Like all great punk rock, Titus Andronicus are the result of two key ingredients: fury and wit. Their debut, The Airing of Grievances, was a youthful and raucous critique of a society that values stability over honesty and maturity over fulfilment. On The Monitor, the enemy is not the guidelines of polite society, but the saps refusing to question them. Framed in terms of imprecise allusions to the American Civil War, this album explores every aspect of rage, from the first embers of anger to the final cries of rebellious triumph.
The album opens with the recitation of a rather beautiful portion of a speech by Abraham Lincoln, wherein he declares that his nation will “live forever…or die by suicide.” At this moment opener “A More Perfect Union” bursts to life. It’s a surprisingly crisp-sounding ode to leaving New Jersey behind – venomous but joyful, messy but hardly lo-fi. The final minutes see the first hint of this album’s major stylistic innovation: the incorporation of American folk and roots rock styles into the sloppy pop of Grievances. “Titus Andronicus Forever” may be the band’s least intellectual song, but it’s also among its best sing-a-longs: “The enemy is everywhere!” On “No Future Part Three: Escape From No Future,” Titus Andronicus exhibit their sonic versatility. Misery-laden drone fades into fervent pop, then, suddenly, into a crooning piano ballad – and then, before you know it, another shout-along anthem: “You will always be a loser!” It’s an important move for a band so easily written as just a footnote on the lo-fi resurgence, to establish themselves as truly great songwriters. “Richard II…” is halfway between folk and punk – either way, it has the bite and urgency of a protest hymn. “A Pot In Which To Piss” revisits the multi-genre style of “No Future,” this time with mixed success: the first half is a bore, but the middle is thrilling, and the end is utterly transcendent.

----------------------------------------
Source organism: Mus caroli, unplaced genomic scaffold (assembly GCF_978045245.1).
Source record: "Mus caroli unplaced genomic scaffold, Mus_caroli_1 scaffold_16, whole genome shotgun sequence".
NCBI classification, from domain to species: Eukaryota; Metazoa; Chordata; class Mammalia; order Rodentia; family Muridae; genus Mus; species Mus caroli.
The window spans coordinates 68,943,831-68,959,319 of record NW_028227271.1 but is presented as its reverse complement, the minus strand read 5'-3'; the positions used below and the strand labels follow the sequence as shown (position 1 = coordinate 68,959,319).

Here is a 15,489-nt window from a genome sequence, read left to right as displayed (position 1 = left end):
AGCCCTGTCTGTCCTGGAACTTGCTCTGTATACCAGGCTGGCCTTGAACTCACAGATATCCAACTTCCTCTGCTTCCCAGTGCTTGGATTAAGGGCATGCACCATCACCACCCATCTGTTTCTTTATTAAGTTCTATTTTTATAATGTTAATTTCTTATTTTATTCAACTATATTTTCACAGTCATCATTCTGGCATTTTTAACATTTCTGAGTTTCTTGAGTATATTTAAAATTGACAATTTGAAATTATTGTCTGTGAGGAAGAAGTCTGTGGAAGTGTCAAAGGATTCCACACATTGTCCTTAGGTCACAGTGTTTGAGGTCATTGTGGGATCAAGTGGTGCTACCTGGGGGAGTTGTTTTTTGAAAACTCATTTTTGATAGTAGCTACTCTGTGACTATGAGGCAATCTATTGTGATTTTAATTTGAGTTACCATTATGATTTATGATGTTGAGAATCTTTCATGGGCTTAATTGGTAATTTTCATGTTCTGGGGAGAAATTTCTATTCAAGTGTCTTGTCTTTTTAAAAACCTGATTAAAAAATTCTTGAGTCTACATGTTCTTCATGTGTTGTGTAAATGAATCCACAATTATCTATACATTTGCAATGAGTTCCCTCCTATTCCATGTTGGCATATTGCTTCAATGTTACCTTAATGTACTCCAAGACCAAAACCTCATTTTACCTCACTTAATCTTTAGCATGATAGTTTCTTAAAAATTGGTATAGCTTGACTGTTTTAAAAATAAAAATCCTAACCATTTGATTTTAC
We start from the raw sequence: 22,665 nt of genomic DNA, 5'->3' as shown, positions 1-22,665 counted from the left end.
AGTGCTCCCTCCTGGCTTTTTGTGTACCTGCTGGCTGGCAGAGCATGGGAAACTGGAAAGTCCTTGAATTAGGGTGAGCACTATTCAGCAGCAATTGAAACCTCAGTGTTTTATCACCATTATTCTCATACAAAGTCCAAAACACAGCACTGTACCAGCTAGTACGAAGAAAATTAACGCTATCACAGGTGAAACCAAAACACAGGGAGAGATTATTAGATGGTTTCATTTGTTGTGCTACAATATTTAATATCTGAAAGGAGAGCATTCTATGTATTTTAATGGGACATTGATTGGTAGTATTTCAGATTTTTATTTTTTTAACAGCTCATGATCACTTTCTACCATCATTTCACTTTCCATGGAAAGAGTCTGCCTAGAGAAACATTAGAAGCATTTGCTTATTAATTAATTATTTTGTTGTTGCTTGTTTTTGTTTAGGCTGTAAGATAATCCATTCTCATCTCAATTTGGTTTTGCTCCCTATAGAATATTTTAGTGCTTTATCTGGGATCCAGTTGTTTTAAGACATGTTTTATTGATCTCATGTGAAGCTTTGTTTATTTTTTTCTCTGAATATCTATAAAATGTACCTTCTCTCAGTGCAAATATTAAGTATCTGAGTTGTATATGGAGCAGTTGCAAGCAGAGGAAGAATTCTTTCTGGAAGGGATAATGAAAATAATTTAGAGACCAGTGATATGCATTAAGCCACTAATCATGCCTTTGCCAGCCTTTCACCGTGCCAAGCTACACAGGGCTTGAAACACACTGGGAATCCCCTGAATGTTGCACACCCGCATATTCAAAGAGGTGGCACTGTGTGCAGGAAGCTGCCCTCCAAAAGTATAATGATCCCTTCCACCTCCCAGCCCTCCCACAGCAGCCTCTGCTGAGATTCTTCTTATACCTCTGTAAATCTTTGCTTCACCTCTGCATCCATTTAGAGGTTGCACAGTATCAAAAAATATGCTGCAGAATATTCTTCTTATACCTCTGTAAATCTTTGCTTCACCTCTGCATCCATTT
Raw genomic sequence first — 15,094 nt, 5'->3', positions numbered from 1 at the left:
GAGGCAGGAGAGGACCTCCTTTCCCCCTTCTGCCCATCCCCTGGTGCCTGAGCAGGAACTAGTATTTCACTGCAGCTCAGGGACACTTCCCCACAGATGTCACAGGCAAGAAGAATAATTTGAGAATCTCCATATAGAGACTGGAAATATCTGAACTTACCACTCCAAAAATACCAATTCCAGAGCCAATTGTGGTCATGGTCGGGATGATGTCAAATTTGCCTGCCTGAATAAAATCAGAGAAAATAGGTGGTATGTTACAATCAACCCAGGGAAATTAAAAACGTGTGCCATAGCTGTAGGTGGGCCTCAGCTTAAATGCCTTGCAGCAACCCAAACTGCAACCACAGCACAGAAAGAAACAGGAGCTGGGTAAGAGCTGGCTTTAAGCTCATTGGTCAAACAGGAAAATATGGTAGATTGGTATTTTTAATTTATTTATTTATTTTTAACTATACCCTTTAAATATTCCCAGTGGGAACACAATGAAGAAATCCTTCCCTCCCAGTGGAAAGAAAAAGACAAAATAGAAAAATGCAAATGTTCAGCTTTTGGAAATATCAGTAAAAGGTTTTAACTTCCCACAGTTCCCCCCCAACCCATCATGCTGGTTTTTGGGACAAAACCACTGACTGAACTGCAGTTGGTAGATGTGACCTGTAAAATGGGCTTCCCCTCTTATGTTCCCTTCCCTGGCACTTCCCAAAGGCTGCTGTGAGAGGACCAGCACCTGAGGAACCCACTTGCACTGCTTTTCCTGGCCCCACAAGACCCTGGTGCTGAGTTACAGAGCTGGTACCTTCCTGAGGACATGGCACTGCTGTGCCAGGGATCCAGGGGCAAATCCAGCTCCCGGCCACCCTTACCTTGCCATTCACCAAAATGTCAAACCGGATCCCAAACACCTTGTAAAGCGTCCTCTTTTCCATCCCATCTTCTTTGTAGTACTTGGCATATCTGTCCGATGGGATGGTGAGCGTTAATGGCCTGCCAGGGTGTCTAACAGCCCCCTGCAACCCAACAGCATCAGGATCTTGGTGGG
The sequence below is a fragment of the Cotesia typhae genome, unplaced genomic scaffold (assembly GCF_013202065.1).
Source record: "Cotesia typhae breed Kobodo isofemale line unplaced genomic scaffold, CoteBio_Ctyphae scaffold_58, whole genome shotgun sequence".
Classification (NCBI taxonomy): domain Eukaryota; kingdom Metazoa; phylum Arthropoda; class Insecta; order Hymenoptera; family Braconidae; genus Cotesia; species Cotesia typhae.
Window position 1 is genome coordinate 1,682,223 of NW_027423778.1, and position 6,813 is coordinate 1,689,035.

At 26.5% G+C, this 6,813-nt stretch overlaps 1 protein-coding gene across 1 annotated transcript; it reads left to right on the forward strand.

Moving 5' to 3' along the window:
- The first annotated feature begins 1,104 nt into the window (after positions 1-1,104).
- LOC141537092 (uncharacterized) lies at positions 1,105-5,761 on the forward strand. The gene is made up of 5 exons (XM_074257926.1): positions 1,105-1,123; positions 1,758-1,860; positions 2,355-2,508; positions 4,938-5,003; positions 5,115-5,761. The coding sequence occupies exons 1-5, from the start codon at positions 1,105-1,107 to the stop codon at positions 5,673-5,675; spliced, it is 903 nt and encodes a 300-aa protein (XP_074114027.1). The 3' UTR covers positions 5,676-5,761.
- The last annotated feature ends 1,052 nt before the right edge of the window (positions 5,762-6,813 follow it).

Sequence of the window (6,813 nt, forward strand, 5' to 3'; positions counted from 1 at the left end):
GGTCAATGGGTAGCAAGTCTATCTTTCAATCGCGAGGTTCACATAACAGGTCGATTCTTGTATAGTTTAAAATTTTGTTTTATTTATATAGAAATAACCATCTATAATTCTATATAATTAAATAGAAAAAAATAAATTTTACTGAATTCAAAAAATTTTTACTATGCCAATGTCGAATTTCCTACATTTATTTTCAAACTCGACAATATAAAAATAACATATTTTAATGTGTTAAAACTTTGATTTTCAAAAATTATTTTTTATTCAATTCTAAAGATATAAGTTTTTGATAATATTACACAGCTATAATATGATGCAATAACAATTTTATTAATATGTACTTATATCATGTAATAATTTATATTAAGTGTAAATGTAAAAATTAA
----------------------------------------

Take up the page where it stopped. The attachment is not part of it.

The Monitor’s latter half pushes the mood further and further toward despair. “Four Score and Seven” is another rousing anthem, this time with a full brass band behind it, and another entirely too catchy slogan: “It’s still us against them!” “Theme From ‘Cheers’” and “To Old Friends And New” are the closest thing this album has to succinct pop songs: the former is a jaunty and ramshackle ode to the joy of youth – a lazier take on Grievances’ flagship song, “Titus Andronicus” – while the latter is a touching piano ballad on which lead singer Patrick Stickles shares vocal duties with Vivian Girls’ Cassie Ramone, to great effect. After a brief reprise of the refrain from “Titus Andronicus Forever” (this time with a jazz swing), the album concludes with surging, no-holds-barred “The Battle Of Hampton Roads.” By this point it has become hard to distinguish amongst all the album’s sprawling, angry epics, but taken on its own, “Hampton Roads” is rich sonically and lyrically, and it builds expertly from one man’s anger to a whole band’s triumphant resurgence.
The Monitor is a collection of great songs. But as an album, it’s one-dimensional: diverse as the songs may be, they all focus on the same message, and it’s one that, however reworded (“The enemy is everywhere” or “It’s still us against them”), is too vague to be truly meaningful. What this anthemic record is missing is a specific purpose: the Civil War allusions just aren’t enough to support the band’s fist-pumping fury. That said, the record is a thrilling experience and a rare display of song craft and spirit. And however vague the angry sentiments may be, there’s no doubt everyone can find some reason to sing along.
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